This 1937 Railton Fairmile III drophead coupe was photographed at the 2011 and 2012 Palo Alto Concours d’Elegance.
The owner of this car was a very nice gentleman (I don’t identify owners). He spoke to me about the car and I could have stayed there an hour longer just listening to him.
“The Railton is a unique automobile that combined British bodywork with American engineering primarily during the pre-war years of the 1930s,” states the owner’s summary at the concours.
“The undercarriage is a Hudson Terraplane with a straight-eight engine that could propel the vehicle from 0-60 in less than 10 seconds and an ability to cruise at 80 mph. Between 1934 and 1939, only 178 vehicles of this body style were built. Of that number, about 35 survive.”
Railtons are definitely a special automobile ~ one that I was not aware of prior to photographing it. It has a historic legacy.
“Railton was a marque of British automobiles made by Fairmile Engineering Co. in Cobham, Surrey between 1933 and 1940,” according to Wikipedia. “The company was started by Noel Macklin who was looking for a new car-making venture after he sold his Invicta company in 1933. The name came from Reid Railton, the world speed record car designer, but his input was probably small although he did receive a royalty on each car sold.
“The first car was made by fitting a British body made by coachbuilder John Charles Ranalah to a 4010 cc, 100 bhp, 8-cylinder Hudson Terraplane chassis. Described as a pre-war Shelby Cobra, the resulting machine was at first available as a two-door tourer. Being lighter than the original, it had for the time exceptional performance, with a 0–60 mph time of 13 seconds. A saloon-bodied version was soon added to the range, and the cars were priced at £499.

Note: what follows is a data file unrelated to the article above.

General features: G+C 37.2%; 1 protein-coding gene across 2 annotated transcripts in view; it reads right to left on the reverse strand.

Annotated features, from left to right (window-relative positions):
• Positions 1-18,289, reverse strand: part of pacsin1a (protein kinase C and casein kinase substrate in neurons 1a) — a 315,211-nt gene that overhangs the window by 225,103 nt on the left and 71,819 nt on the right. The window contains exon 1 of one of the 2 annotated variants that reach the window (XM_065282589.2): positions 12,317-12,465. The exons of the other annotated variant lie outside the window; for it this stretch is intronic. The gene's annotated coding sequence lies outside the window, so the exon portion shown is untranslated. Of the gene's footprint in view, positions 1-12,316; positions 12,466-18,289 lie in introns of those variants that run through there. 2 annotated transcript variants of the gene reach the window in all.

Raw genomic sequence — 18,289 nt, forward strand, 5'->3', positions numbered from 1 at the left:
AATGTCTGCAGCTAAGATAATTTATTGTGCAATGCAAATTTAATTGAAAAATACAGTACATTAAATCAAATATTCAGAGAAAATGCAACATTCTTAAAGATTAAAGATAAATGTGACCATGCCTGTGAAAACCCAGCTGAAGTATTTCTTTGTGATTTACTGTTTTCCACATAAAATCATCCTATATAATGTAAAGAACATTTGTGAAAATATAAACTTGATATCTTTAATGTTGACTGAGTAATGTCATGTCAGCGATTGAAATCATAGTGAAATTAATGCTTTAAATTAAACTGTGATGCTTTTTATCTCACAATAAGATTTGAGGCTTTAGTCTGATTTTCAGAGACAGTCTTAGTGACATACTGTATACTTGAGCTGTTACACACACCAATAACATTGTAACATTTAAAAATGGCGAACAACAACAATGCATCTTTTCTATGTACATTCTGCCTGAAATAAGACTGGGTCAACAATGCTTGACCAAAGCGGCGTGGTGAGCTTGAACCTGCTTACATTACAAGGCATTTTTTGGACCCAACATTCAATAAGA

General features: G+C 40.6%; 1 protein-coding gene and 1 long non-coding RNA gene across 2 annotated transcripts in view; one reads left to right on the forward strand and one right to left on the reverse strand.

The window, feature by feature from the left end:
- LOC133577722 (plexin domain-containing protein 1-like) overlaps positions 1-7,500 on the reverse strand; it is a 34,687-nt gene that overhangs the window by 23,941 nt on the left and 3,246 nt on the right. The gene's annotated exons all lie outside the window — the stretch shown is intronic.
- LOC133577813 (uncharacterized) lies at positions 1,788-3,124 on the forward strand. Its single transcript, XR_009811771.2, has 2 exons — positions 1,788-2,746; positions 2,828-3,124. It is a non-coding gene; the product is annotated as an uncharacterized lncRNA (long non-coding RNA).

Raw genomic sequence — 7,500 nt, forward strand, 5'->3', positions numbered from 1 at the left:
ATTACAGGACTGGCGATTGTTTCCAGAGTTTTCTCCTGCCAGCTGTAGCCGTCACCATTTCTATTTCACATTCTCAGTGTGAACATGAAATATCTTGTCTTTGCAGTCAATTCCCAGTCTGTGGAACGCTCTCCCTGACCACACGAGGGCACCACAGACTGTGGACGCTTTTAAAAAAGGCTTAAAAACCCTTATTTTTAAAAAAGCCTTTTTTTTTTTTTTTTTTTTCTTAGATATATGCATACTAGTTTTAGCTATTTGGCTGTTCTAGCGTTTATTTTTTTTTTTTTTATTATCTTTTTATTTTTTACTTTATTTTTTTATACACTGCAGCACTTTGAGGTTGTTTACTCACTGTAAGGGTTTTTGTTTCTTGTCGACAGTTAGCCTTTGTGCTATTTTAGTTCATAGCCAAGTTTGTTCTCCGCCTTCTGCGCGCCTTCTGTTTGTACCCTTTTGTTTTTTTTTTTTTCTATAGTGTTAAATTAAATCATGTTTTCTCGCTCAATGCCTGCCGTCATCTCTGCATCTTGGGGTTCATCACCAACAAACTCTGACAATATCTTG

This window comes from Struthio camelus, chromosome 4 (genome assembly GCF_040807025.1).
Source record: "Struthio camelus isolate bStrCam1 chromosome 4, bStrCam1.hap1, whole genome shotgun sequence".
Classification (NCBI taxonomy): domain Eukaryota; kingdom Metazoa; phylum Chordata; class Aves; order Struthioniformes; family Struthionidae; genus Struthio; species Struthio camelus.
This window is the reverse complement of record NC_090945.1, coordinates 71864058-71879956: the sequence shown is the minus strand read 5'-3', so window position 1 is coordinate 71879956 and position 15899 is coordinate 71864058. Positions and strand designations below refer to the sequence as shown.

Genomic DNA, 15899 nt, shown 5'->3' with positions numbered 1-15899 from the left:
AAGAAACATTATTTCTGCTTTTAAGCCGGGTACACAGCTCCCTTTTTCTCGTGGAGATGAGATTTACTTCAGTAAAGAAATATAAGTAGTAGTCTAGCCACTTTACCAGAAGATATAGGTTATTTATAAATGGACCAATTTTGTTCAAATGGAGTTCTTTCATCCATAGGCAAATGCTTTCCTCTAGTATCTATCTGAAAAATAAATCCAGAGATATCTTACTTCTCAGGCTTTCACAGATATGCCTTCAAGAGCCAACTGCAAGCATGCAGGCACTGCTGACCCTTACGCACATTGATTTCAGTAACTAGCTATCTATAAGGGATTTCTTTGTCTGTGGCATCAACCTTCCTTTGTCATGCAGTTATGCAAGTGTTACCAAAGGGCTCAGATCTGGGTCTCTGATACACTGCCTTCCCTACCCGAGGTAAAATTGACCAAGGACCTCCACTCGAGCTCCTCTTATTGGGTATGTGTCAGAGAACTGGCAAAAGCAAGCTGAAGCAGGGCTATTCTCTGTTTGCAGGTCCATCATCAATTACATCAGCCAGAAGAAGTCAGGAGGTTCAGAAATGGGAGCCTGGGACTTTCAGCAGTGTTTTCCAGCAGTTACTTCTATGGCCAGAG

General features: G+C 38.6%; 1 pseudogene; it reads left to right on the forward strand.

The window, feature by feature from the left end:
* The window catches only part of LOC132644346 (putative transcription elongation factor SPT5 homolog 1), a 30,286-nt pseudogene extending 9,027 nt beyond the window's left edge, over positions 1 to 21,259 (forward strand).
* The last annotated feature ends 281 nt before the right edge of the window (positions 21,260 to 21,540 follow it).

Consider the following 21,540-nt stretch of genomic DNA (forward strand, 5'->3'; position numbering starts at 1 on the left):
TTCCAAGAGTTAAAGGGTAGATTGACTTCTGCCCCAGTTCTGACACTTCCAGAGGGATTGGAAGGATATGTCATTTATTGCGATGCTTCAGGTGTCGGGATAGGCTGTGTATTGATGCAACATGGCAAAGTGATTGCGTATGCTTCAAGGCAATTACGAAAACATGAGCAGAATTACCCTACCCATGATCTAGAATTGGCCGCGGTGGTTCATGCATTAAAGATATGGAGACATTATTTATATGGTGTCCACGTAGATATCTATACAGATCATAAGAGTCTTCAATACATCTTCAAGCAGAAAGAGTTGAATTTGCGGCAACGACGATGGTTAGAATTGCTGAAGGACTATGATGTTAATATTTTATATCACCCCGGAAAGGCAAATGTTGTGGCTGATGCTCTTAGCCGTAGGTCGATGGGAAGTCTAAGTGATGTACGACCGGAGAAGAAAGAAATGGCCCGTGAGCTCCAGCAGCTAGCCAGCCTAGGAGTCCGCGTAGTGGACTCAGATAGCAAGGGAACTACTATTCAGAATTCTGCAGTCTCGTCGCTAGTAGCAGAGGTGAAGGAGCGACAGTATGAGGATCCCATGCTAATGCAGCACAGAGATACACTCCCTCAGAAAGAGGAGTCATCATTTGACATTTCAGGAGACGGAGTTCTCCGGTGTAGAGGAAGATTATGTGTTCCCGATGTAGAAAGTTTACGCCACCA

“In 1935 the original Terraplane chassis was replaced by the one from the Hudson Eight, the engine grew to 4168 cc producing 113 bhp, and a wider range of bodies from several coachbuilders were on offer from at least seven different vehicle coachbuilders including; Ranalah, R.E.A.L, Carbodies and Coachcraft Ltd.
"Two special lightweight models were made in 1935 and, with a 0–60 time of 8.8 seconds, were claimed to be the fastest production cars in the world. Altogether 1,379 of the Railton 8s were made.
"Noel Macklin turned his attention to powerboats in 1939, and he sold the company to Hudson Motor Car Co. of Detroit, Mich., who transferred production to their Chiswick, London works. However, the outbreak of war in 1939 stopped production.
“After World War II a few cars were completed using pre-war parts, and a new model was built and shown at the 1949 London Motor Show. However, the car was incredibly expensive, and it never went into production.”
From 1989 to 1994, there was a failed attempt to bring back the Railton brand.
Keywords:1937 Railton Fairmile III, Glenn Franco Simmons, Palo Alto Concours d'Elegance
© Glenn Thomas Franco Simmons' Photography